I was diagnosed with a rare form of colon cancer in May of 2012. After multiple surgeries, twenty eight radiation treatments, and a round of chemotherapy I felt exhausted. With another six months of chemotherapy beginning in one week, I want to keep my energy up as much as possible and be able to continue enjoying life.
Many people who have faced a cancer diagnosis and undergone traditional treatments know that taking herbal supplements is a big no-no. Herbs can apparently interfere with the treatments. That means that I have to get creative if I want to feel as good as possible.
I think that exercise is the best tool that we have to fight fatigue naturally. It’s tough to force yourself to go on a walk or run a mile when you feel like you could throw up at any moment. I started small; taking my dog Edi for walks, gardening, and then working my way up to jogging a mile each morning. After about a week of doing this, I started to feel stronger and happier. It not only helps with fatigue but exercise helps with depression. Doing something good for my body makes me feel like I have a fighting chance of beating this.
I won’t lie. Drinking wheatgrass juice, in my opinion, tastes like face planting in the dirt when you’re a kid and just learning how to do a cartwheel. However, it’s also like a shot of energy in the morning. Natural energy that isn’t damaging to the body. Wheatgrass is also extremely good for you and is equivalent to eating about 25 servings of fruits and veggies. I juice my own wheatgrass twice a day. It’s also available at most health food stores in the frozen section. Make sure it has been flash frozen though, because you want wheatgrass that hasn’t lost it’s nutritional properties. The chlorophyll in wheatgrass is what is thought to help fight chronic fatigue.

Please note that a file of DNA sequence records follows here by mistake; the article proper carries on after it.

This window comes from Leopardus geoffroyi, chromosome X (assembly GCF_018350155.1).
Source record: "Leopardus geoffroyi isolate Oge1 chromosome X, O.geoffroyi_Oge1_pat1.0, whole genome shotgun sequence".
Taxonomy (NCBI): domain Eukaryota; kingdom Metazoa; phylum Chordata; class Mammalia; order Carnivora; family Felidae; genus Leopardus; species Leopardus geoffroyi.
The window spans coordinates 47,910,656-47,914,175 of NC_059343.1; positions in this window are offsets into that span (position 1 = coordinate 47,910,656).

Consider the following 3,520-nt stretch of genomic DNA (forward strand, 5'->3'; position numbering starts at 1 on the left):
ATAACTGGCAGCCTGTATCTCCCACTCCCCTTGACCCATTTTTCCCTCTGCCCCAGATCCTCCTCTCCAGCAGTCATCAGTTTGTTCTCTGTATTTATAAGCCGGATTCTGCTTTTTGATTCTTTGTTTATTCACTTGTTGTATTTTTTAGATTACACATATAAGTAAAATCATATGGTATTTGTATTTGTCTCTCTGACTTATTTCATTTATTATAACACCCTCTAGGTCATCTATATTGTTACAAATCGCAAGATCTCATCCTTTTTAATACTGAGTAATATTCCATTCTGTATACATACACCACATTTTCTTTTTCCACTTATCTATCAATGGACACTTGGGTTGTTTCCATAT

What To Avoid
There are foods and herbs that should generally be avoided by cancer patients. There are also foods that I avoid to help fight chronic fatigue. In general, I don’t consume sugar, alcohol, shellfish, fried food, or refined foods such as white bread and pasta. This was very difficult and I learned that people with chronic fatigue often crave these foods. It does take a lifestyle change to avoid these foods. It does get easier, but it takes time to become accustomed to. After getting all of the ‘junk’ out of body, my energy began to increase even while I was going through cancer treatments.
I’ve found that drinking water as soon as I wake up, instead of coffee helps to jump start my body. Of course, an adequate amount of water each day is vital to good hydration, but with cancer patients it’s crucial to rid the body of toxins faster. As a cancer patient, I’m exposed to everyday toxins but also essentially being posioned by chemotherapy. Drinking eight glasses of water a day is a must and helps with fatigue.
Many people don’t realize that fatigue can be assoicated with constipation. That waste must be removed from the body or it can make you feel tired, groggy, and irritable. Eating fiber is of course one of the best ways to ensure regularity. For colon cancer patients, fiber can be a problem if you’ve just had ostomy surgery. Chemotherapy and radiation can also cause other symptoms like stomach pain and diaherra. I only use fiber replacement and eat fiber rich foods when it benefits my body.
Fighting fatigue can be tough without the use of medicine or herbs but it can be done.